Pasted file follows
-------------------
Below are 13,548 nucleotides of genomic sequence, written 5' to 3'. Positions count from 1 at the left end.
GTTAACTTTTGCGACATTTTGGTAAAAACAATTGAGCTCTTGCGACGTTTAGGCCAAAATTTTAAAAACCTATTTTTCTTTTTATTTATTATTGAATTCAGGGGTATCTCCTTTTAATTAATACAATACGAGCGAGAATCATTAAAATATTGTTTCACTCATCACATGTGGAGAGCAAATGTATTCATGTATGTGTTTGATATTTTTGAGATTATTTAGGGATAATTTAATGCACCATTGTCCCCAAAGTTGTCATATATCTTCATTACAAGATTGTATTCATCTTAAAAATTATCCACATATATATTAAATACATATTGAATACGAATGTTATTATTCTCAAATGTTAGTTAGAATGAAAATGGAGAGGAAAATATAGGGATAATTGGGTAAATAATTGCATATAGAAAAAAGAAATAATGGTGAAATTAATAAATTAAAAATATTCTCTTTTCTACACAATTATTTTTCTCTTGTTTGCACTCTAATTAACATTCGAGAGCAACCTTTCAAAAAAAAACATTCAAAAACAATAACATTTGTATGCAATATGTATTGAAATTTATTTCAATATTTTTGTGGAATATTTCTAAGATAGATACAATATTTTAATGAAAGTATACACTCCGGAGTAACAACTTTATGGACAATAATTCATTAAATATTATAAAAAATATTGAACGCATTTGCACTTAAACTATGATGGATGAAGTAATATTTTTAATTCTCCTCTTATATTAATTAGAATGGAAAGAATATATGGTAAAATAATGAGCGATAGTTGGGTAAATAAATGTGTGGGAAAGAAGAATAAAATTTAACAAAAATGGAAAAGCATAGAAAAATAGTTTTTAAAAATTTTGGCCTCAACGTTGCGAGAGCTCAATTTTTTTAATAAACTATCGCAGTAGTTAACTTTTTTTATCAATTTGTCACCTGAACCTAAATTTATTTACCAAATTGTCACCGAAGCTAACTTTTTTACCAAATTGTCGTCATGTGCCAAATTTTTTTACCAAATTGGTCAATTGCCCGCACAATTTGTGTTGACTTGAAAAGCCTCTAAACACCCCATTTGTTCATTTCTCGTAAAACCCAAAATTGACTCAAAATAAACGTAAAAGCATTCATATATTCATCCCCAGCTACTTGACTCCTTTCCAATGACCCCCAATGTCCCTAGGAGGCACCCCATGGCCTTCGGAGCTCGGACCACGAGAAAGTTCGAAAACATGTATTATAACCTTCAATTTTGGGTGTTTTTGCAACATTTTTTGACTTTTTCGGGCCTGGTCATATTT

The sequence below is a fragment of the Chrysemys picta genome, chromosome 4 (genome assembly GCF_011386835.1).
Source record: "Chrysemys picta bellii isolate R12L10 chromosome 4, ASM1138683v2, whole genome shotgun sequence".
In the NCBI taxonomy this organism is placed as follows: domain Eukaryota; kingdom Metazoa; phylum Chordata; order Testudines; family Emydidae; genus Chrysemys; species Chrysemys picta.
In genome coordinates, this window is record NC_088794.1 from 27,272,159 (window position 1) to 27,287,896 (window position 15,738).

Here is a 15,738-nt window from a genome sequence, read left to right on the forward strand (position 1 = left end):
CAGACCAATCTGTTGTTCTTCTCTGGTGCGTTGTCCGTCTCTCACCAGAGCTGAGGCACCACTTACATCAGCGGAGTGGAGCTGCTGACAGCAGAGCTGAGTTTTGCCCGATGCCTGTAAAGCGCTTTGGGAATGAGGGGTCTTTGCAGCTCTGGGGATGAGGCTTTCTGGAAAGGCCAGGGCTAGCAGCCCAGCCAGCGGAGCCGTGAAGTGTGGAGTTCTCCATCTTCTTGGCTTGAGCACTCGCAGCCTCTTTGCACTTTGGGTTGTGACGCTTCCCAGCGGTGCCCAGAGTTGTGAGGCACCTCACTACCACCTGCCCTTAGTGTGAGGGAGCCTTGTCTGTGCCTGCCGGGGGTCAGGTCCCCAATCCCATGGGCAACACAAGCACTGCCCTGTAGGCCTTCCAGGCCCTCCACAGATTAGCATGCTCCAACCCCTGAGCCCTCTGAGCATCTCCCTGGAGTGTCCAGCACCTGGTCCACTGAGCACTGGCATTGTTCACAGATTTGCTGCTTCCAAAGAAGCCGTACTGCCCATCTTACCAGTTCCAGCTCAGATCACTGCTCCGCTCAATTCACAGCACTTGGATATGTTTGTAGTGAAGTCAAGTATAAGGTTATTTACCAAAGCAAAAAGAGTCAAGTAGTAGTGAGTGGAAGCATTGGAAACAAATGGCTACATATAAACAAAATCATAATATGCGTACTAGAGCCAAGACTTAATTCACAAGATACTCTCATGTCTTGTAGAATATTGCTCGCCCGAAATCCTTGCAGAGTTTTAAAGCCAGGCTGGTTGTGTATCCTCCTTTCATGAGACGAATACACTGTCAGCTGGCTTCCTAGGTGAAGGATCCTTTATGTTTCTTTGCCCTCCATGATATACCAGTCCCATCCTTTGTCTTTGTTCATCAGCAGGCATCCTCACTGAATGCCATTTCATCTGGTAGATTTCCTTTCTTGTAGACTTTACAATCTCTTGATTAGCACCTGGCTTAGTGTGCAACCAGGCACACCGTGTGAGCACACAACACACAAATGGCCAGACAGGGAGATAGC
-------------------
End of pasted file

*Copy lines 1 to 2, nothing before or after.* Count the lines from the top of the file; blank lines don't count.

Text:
Below are 13,548 nucleotides of genomic sequence, written 5' to 3'. Positions count from 1 at the left end.
GTTAACTTTTGCGACATTTTGGTAAAAACAATTGAGCTCTTGCGACGTTTAGGCCAAAATTTTAAAAACCTATTTTTCTTTTTATTTATTATTGAATTCAGGGGTATCTCCTTTTAATTAATACAATACGAGCGAGAATCATTAAAATATTGTTTCACTCATCACATGTGGAGAGCAAATGTATTCATGTATGTGTTTGATATTTTTGAGATTATTTAGGGATAATTTAATGCACCATTGTCCCCAAAGTTGTCATATATCTTCATTACAAGATTGTATTCATCTTAAAAATTATCCACATATATATTAAATACATATTGAATACGAATGTTATTATTCTCAAATGTTAGTTAGAATGAAAATGGAGAGGAAAATATAGGGATAATTGGGTAAATAATTGCATATAGAAAAAAGAAATAATGGTGAAATTAATAAATTAAAAATATTCTCTTTTCTACACAATTATTTTTCTCTTGTTTGCACTCTAATTAACATTCGAGAGCAACCTTTCAAAAAAAAACATTCAAAAACAATAACATTTGTATGCAATATGTATTGAAATTTATTTCAATATTTTTGTGGAATATTTCTAAGATAGATACAATATTTTAATGAAAGTATACACTCCGGAGTAACAACTTTATGGACAATAATTCATTAAATATTATAAAAAATATTGAACGCATTTGCACTTAAACTATGATGGATGAAGTAATATTTTTAATTCTCCTCTTATATTAATTAGAATGGAAAGAATATATGGTAAAATAATGAGCGATAGTTGGGTAAATAAATGTGTGGGAAAGAAGAATAAAATTTAACAAAAATGGAAAAGCATAGAAAAATAGTTTTTAAAAATTTTGGCCTCAACGTTGCGAGAGCTCAATTTTTTTAATAAACTATCGCAGTAGTTAACTTTTTTTATCAATTTGTCACCTGAACCTAAATTTATTTACCAAATTGTCACCGAAGCTAACTTTTTTACCAAATTGTCGTCATGTGCCAAATTTTTTTACCAAATTGGTCAATTGCCCGCACAATTTGTGTTGACTTGAAAAGCCTCTAAACACCCCATTTGTTCATTTCTCGTAAAACCCAAAATTGACTCAAAATAAACGTAAAAGCATTCATATATTCATCCCCAGCTACTTGACTCCTTTCCAATGACCCCCAATGTCCCTAGGAGGCACCCCATGGCCTTCGGAGCTCGGACCACGAGAAAGTTCGAAAACATGTATTATAACCTTCAATTTTGGGTGTTTTTGCAACATTTTTTGACTTTTTCGGGCCTGGTCATATTT